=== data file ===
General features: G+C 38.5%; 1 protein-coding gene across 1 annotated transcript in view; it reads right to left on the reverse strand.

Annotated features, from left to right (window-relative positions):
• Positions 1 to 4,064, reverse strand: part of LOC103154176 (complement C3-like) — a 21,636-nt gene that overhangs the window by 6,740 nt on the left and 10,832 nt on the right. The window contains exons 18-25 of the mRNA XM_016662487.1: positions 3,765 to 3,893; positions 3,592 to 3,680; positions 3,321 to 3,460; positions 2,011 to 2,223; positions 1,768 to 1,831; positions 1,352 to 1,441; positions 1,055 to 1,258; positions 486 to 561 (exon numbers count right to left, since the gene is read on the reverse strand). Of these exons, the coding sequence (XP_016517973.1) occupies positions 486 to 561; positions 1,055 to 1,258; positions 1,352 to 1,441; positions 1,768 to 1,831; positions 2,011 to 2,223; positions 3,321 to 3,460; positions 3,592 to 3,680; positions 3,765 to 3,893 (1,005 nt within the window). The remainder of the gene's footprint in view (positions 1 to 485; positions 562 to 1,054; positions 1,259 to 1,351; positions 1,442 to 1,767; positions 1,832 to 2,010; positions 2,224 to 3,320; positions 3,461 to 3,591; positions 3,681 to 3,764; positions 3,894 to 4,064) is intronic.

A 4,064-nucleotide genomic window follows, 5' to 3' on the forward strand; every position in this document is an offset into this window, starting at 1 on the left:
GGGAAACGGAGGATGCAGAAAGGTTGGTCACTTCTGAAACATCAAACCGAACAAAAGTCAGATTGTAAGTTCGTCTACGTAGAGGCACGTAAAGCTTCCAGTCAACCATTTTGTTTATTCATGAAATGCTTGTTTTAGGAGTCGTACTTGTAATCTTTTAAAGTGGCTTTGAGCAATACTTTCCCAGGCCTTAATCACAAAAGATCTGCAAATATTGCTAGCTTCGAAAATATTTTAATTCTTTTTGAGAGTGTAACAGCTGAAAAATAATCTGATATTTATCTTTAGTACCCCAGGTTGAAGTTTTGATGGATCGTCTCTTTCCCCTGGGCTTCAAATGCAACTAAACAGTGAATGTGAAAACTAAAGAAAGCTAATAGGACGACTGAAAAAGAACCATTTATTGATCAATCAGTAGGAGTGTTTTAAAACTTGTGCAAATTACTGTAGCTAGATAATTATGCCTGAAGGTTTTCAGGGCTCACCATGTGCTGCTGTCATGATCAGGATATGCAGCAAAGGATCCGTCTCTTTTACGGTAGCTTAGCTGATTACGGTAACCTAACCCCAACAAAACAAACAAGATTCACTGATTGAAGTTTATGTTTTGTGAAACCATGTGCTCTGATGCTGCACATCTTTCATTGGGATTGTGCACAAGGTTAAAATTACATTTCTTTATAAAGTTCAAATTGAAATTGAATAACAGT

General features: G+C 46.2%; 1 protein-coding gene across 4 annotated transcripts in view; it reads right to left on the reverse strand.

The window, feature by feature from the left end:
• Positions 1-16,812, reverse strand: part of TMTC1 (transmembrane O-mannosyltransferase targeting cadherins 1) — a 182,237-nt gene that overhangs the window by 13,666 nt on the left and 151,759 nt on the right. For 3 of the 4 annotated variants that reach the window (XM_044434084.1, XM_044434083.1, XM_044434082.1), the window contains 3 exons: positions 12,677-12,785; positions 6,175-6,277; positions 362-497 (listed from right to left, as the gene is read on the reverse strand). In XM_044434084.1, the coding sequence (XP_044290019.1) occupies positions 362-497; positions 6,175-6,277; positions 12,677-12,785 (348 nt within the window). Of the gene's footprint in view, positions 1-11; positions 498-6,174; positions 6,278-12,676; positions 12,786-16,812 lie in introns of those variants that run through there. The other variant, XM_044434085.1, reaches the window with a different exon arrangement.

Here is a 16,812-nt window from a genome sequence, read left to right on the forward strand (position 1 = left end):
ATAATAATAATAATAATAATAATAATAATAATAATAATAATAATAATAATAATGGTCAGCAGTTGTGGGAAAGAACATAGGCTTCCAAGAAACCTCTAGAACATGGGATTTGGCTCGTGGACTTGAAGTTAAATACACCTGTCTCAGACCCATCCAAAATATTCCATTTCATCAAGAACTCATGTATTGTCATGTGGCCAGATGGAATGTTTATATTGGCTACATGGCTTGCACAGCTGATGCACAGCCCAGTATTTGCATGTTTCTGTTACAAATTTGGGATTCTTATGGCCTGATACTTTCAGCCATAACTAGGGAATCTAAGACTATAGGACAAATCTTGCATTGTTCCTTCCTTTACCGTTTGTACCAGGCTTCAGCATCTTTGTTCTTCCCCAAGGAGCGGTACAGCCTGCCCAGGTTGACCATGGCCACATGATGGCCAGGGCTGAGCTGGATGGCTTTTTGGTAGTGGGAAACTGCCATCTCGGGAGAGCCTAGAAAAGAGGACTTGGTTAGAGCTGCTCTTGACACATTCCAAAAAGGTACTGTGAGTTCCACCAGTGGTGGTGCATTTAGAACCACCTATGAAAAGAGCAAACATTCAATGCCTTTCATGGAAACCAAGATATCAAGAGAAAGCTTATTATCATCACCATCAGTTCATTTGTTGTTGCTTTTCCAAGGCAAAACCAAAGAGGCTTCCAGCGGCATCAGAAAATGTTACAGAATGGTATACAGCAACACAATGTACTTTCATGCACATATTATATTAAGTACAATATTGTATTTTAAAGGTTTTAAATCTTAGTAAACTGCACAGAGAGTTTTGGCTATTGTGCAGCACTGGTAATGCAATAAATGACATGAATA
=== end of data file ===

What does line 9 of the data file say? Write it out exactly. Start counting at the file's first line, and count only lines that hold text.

Here is a 16,812-nt window from a genome sequence, read left to right on the forward strand (position 1 = left end):